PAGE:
Jeremy Lin Must Pass the Ball More For Rockets To Reach 2013 NBA Playoffs

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First Posted: Mar 07, 2013 08:20 PM EST

It's a safe bet to say that Jeremy Lin probably won't be averaging 20 points or more per night like he was in the Linsanity days, or at least, not anytime soon before the season ends.

And truth be told, at this point, the Houston Rockets don't need him to do that right now. With James Harden leading the way, the Rockets are tied for first in the NBA in scoring, averaging 107.0 points per night against opponents.

However, aside from their young legs and fast lane-style offense, there is another reason why the Rockets are one of the hardest teams to stop on defense-their passing.

While they are more well known for their scoring, the Rockets are actually tied for fourth in the NBA as of March 7 with the L.A. Clippers and Orlando Magic in assists with 23.5 teams assists per game. Considering that the Clippers have Chris Paul, arguably the best point guard in the NBA, at the helm for them, that's quite the feather in the cap for Lin, who has 6.2 assists on the year.

Lin has made it clear that he's a "team-first" type of point guard by countless interviews that he has done since coming to Houston in free agency over the summer.

His first priority is making sure the team wins, not piling on impressive offensive stats. In the Rockets' system, which is centered around Harden's scoring and the team's ability to outrun its opponents, that attitude has served the Rockets well thus far, with Houston having won 8 of their last 14 games and in control of the seventh seed in the West with a 33-29 record.

Lin's 6.2 assists per game are a big help to the Rockets in that aspect. In fact, during the Rockets 33 wins, Lin has dished out 6.8 assists, rounding out to 223 assists from Lin that have helped the Rockets come out on top.

During losses, however, those numbers change dramatically. In the 29 games the Rockets have lost this season, Lin has only served 5.5 assists or 160 assists in those games.

For a closer example, let's take a look at the highs and lows during the Rockets' 2012-13 season. The Rockets lost 9 out of 17 games in the month of March, including a damaging seven-game losing streak, during which Lin was averaging 5.5 assists. During the losing streak, Lin's dishing numbers fell to a mere 5.0 assists per night.

Compare that to the Rockets' five-game winning streak, the longest of the season for Houston from Dec. 17 to Dec. 26. During that time, Lin's assists numbers were peaking at 7.6 assists per night. If the Rockets could get Lin to dish and find the open man at that level more often, that could mean wonders for their offense, and for their place in the standings.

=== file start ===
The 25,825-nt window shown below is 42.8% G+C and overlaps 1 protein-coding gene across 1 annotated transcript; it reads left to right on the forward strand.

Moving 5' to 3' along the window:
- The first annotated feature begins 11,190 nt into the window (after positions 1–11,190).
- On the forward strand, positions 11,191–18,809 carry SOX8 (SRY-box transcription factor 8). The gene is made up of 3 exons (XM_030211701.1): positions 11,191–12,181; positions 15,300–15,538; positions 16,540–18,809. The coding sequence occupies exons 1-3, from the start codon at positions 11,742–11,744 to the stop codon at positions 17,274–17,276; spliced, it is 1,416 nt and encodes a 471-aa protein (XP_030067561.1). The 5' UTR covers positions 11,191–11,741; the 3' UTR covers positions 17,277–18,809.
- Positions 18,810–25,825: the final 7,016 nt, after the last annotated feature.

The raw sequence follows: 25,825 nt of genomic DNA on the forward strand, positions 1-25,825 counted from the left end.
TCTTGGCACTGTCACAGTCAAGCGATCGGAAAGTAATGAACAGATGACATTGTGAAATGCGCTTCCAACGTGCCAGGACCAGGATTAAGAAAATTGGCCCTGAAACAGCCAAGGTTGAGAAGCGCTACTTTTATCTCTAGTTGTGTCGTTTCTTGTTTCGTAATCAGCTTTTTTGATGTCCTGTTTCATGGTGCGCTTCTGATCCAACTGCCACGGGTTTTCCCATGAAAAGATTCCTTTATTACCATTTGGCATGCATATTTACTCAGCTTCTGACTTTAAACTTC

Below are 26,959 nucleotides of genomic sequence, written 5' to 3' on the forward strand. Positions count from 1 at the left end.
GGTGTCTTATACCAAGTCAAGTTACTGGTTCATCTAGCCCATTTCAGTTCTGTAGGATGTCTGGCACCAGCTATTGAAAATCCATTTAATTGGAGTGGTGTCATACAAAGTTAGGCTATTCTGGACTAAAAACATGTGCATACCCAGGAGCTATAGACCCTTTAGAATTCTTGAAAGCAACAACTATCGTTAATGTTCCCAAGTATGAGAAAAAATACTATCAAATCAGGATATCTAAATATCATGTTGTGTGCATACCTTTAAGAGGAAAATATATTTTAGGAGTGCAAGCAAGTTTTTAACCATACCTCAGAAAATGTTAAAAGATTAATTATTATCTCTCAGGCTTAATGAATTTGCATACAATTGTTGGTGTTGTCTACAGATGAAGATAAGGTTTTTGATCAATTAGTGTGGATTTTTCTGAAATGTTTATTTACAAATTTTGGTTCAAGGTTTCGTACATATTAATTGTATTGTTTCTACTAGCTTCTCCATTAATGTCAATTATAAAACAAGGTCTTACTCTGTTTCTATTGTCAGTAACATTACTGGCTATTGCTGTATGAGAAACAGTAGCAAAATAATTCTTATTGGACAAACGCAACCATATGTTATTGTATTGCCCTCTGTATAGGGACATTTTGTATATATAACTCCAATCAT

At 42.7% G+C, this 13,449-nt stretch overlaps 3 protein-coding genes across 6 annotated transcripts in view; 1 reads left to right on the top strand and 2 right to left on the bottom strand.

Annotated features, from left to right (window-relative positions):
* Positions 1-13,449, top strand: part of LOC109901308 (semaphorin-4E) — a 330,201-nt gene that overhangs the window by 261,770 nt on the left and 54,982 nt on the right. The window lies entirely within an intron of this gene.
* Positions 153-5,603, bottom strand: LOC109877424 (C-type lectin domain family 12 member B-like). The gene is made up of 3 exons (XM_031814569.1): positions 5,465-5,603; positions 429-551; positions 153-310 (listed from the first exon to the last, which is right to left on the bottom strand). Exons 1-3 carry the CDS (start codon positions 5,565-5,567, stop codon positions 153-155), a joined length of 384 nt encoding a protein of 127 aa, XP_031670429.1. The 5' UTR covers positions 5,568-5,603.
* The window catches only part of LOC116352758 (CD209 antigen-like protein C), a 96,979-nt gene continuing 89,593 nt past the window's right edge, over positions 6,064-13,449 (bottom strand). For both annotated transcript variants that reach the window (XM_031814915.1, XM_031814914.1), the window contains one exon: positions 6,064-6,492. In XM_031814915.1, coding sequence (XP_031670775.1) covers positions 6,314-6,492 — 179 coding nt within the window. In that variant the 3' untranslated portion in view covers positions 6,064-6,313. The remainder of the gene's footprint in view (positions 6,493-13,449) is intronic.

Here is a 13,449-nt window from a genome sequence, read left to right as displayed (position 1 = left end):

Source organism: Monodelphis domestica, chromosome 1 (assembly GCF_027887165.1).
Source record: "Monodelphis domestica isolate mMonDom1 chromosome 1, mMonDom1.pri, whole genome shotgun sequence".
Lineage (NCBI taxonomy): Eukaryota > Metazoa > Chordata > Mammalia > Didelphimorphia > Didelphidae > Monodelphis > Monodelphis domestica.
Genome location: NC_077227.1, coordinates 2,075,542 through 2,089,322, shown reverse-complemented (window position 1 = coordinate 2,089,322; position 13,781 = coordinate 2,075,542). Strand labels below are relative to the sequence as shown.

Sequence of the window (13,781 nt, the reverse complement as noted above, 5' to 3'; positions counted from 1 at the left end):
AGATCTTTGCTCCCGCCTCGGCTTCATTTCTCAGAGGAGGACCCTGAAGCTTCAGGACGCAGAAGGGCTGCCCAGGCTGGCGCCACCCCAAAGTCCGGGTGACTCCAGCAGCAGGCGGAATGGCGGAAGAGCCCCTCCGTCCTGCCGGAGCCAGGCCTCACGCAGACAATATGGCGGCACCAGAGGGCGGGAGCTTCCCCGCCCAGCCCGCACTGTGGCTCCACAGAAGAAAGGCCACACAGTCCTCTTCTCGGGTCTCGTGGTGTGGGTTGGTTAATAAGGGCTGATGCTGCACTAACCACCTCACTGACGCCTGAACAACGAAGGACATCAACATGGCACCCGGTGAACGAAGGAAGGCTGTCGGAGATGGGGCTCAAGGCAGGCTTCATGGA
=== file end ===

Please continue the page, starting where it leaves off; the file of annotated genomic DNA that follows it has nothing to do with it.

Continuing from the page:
The fact is, however, they're going to need Lin to get to that point more often in the remaining 20 games left in the Rockets' schedule. Lin may not be able to get 20 points a night every night during those games, but that doesn't mean that he can't make sure that Chandler Parsons, the team's second-best scorer, doesn't get a few more looks. Or that Omer Asik can't get a few feeds from Lin in the post more often. Or that he can't help new teammate and power forward Donatas Motiejunas become a bigger part of the offense.

The great playmakers like Rajon Rondo or the Clippers' Paul are able to get teammates involved consistently, even when they aren't producing points at a frequently high pace. Lin is appearing to be of that mold. He doesn't predominantly score, as he prefers to pass the ball more often than not, though as his history suggests, Lin can become an offensive force when the timing is right and he gets hot. However, those games don't come around often, so for Lin to become a truly elite point guard, he needs to be able to generate more of those second-hand points for his teammates, especially with Houston locked in a playoff battle with Golden State, Utah and the L.A. Lakers.

When Lin is dishing high numbers of assists, the Rockets usually win; it's all in the math. And if he can get those numbers higher in the last 20 games of the season, it could add up to not only the Rockets' first playoff berth in three seasons, but at a pretty good bracket position, as well.

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